The first and for a long time the only prospective randomized clinical trial in this field, the Symplicity HTN-2 study (Esler et al., 2010), was monitored by Ardian (Medtronic) who collected and processed the data. Usually, when such a task is given to industry, all measures are taken to secure confidence and trials are double-blinded (Julius et al., 2004). However, in this case, everything was open, making the trial particularly vulnerable to patient and physician related biases (Howard et al., 2013). In a recent editorial (Shun-Shin et al., 2014), the authors wrote that “measurement of a noisy variable by unblinded optimistic staff is a known recipe for calamitous exaggeration.” It is also unfortunate that selection of patients enrolled in Symplicity HTN-2 and evaluation of efficacy were based on office rather than ambulatory blood pressure measurements (ABPM), which is state-of-the art (O'Brien et al., 2013), particularly in resistant hypertension (Persu et al., 2014d). ABPM reduces observer bias and measurement error, minimizes the white-coat effect and has greater reproducibility, and therefore provides a better estimate of a patient's usual blood pressure and cardiovascular prognosis (Kikuya et al., 2007; Salles et al., 2008). Notwithstanding the well-known, major contribution of poor drug adherence to apparently resistant hypertension (Gifford, 1988; Klein, 1988; Ceral et al., 2011), drug adherence was not monitored, either at baseline or during follow-up. This made the study vulnerable to the Hawthorne effect, i.e., patients changing behavior—in this case starting taking their drugs as prescribed -, in response to the intervention and massive attention devoted to them. The lack of blood pressure decrease in the control group also raises concerns. One would indeed suspect that patients in the control group had not taken their medications properly, in order to keep their blood pressure at a higher level that made them eligible for cross-over to RDN group (Azizi et al., 2012; Persu et al., 2012). Finally, placebo effect and regression to the mean must also be taken into account. Noteworthy, the placebo effect is small by using ABPM (Staessen et al., 1996; O'Brien et al., 2013); however, ABPM remains as sensitive to the Hawthorne effect as office blood pressure.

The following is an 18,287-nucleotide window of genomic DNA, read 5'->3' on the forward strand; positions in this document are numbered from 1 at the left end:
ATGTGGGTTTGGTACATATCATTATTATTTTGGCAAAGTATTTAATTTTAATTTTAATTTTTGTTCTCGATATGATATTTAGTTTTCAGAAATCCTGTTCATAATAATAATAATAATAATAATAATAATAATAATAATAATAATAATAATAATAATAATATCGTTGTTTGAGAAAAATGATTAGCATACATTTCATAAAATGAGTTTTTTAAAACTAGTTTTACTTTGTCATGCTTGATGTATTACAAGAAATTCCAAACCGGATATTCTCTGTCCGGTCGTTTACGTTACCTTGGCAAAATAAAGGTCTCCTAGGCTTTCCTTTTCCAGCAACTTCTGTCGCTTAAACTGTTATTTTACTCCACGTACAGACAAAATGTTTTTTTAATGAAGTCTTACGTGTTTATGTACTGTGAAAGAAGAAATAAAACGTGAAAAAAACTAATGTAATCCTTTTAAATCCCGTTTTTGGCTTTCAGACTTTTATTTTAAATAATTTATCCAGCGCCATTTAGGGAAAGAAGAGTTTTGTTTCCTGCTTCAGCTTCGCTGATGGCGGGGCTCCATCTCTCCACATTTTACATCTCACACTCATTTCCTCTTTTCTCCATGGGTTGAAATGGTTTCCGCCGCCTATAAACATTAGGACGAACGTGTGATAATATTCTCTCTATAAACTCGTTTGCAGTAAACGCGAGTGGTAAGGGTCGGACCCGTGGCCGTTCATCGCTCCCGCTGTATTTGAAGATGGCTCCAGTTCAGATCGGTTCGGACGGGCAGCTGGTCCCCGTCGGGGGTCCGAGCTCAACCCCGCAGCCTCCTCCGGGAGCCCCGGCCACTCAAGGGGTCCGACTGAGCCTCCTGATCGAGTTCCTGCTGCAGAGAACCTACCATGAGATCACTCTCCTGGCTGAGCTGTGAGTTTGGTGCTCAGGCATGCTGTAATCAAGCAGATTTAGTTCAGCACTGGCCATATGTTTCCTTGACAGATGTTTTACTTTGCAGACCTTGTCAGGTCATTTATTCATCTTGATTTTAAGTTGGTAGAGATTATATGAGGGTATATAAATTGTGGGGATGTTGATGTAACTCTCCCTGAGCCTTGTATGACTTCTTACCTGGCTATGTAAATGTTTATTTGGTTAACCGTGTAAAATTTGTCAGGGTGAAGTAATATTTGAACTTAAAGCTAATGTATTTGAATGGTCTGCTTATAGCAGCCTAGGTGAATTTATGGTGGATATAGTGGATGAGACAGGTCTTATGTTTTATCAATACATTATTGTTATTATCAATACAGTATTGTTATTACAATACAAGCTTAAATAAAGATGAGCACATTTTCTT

The Role of Industry in Promoting Renal Denervation
Despite the major limitations and potential biases of Symplicity HTN-2, RDN was adopted in hundreds of centers worldwide. Medtronic Inc® (Minneapolis, Minnesota) paid $800 million to purchase Ardian® (Mountain View, California), the company that had developed the technology (Demaria, 2014), and more than 10 companies developed their own RDN systems, five of which obtained the CE mark (Conformité Européenne, European Conformity). CE marking means that the product is assessed before being placed on the market and meets EU safety, health and environmental protection requirements. However, CE marking is unrelated to medical indication at variance with the USA where FDA approves a medical device only when it has been tested and proved effective for a certain medical condition. The procedure was quickly reimbursed in Germany, and later on in Switzerland, Sweden and the Netherlands. While RDN remained an investigational procedure in the U.S., at least 8000 (Lüscher and Mahfoud, 2014), possibly 15,000–20,000 procedures were performed in Europe and in the rest of the world in less than 4 years, most of them using the Ardian -Medtronic® catheter. It may be hypothesized that the massive incomes, generated by selling the Symplicity catheter to enthusiastic Europeans paid for the Symplicity HTN-3 study (Bhatt et al., 2014), required by the FDA before approval of RDN in the U.S. In Symplicity HTN-3, blinding of patients through the use of a sham procedure and wider use of ABPM balanced and limited the differential impact of the Hawthorne, white coat, placebo and regression to the mean effects in both arms, disclosing to the world the true size of blood pressure decrease attributable to RDN, at least in patients meeting the Symplicity criteria; it was less than 2 mmHg systolic based on ABPM.
For all aforementioned reasons, and in view of the complexity and multifactorial character of hypertension, the failure of RDN to normalize or substantially reduce blood pressure in all patients with apparently TRH was a reasonable working hypothesis for us, even before the Medtronic announcement that Symplicity HTN-3 had failed to meet its primary endpoint (http://www.tctmd.com/show.aspx?id=123265). We (Fadl Elmula et al., 2013; Persu et al., 2013a,b) and others (Azizi et al., 2012; Howard et al., 2013) had predicted that the true effect of RDN might have been overestimated and may considerably shrink in properly designed studies (Howard et al., 2013), and that “one size may not fit all” (Persu et al., 2012). In particular, in preliminary analysis of the European Network COordinating research on Renal Denervation (ENCOReD) network (Persu et al., 2014a) we were struck by the imbalance between the 17.6 mmHg decreases in office blood pressure, vs. only 5.9 mmHg for 24-h ambulatory blood pressure.